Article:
No investment is risk free, whether its in bank fix deposit, insurance, stock market, gold or mutual funds. Though mutual funds offers diversification and multiple options for investment, there are few or more risks associated with this investment.
Profile Based Funds
- Aggressive funds- These funds invest a major part of their money in high risk – high returns asset classes such as Equities. These funds carry high risk as there is no gurantee on capital you have invested but at the same time those may generate high returns than traditional investments depending on the growth of companies in which funds are invested. Equity investments are also ideally considered for long term investments of over 3 years and more. The objective of such funds is to provide capital appreciation in the long run.
- Balanced funds-These funds invest close to equal amount of money in equity and bonds or such other asset classes with similar characteristics. Since a significant part of the funds is invested in bonds, the returns are low compared with aggressive funds. However, this also makes it less risky compare to aggressive funds. The objective of these funds is to provide the investors with moderate returns by taking moderate risk.
- Conservative funds – Conservative funds invest major part of the funds in bonds and cash equivalent instruments. Since bonds provide fixed return, investors consider these funds the safest of the three options but at the same time may produce lowest returns. The return is also low because of higher proportion of bonds.
Above similar categorization could be done in case of Financial Planning Portfolios. In our financial planning portfolios we may have similar categories such as Aggressive, Moderate, Conservative & Cautious with expected Risk – Return levels from high to low respectively.
Market Cap-Based Equity Funds
- Large-cap funds – These are funds, which seek capital appreciation by investing primarily in stocks of large blue chip companies with above-average prospects for earnings growth. Different mutual funds have different criteria for classifying companies as large cap. Generally, companies with market capitalisation in excess of Rs1000 crore are known as large-cap companies. Investing in large caps is a “lower-risk lower-return” proposition (vis-à-vis mid-cap stocks) because such companies are usually widely researched and information is widely available. Large-cap funds invest in those companies that have more potential of earning growth and higher profit. One of the major advantages of large-cap funds is that they are less volatile compared with mid-cap and small-cap funds. The near-term prospects of large-cap funds can be predicted more accurately. On the flip side, large-cap funds offer lower returns compared with mid-cap or small-cap funds. However, when compared in totality, large-cap funds outperform all other funds. These funds come under the ‘low-risk – low-return’ category. In volatile times, it is advisable to invest in large caps.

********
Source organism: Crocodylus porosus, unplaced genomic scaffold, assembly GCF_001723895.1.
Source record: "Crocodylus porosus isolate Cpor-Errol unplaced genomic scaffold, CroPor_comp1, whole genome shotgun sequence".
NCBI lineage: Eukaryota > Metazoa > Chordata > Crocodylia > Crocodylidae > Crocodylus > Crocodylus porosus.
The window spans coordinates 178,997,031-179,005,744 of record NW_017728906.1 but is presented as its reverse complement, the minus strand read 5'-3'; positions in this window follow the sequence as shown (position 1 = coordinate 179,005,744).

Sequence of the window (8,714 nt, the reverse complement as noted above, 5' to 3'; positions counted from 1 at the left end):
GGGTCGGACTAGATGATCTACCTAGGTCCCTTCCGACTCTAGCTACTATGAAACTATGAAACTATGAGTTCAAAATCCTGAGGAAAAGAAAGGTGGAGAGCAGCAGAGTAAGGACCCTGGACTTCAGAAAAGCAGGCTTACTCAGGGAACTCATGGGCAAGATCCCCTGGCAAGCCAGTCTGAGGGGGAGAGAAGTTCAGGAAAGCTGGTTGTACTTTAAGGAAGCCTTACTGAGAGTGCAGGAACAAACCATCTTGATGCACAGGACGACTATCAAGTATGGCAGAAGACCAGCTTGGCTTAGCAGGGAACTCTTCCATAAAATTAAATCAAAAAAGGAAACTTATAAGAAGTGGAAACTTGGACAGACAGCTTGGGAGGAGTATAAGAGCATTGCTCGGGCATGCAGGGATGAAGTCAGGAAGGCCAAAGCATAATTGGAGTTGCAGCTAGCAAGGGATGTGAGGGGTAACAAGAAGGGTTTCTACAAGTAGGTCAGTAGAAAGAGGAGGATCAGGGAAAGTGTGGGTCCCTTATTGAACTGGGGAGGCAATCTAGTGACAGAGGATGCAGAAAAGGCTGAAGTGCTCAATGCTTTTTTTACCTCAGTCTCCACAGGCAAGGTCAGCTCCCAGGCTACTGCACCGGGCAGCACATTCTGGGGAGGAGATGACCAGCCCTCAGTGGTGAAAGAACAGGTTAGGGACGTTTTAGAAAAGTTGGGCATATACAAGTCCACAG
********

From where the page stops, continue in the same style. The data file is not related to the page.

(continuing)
- Small & Mid-cap funds- These are funds, which invest in small and medium-sized companies. As there is no standard definition classifying companies as small or medium, each mutual fund has its own classification for small and medium-sized companies. Generally, companies with market capitalization of up to Rs 500 crore are classified as small. Those companies that have market capitalization between Rs500 crore and Rs1,000 crore are classified as medium sized.
Disclaimer: Investment in securities market are subject to market risks, read all the related documents carefully before investing.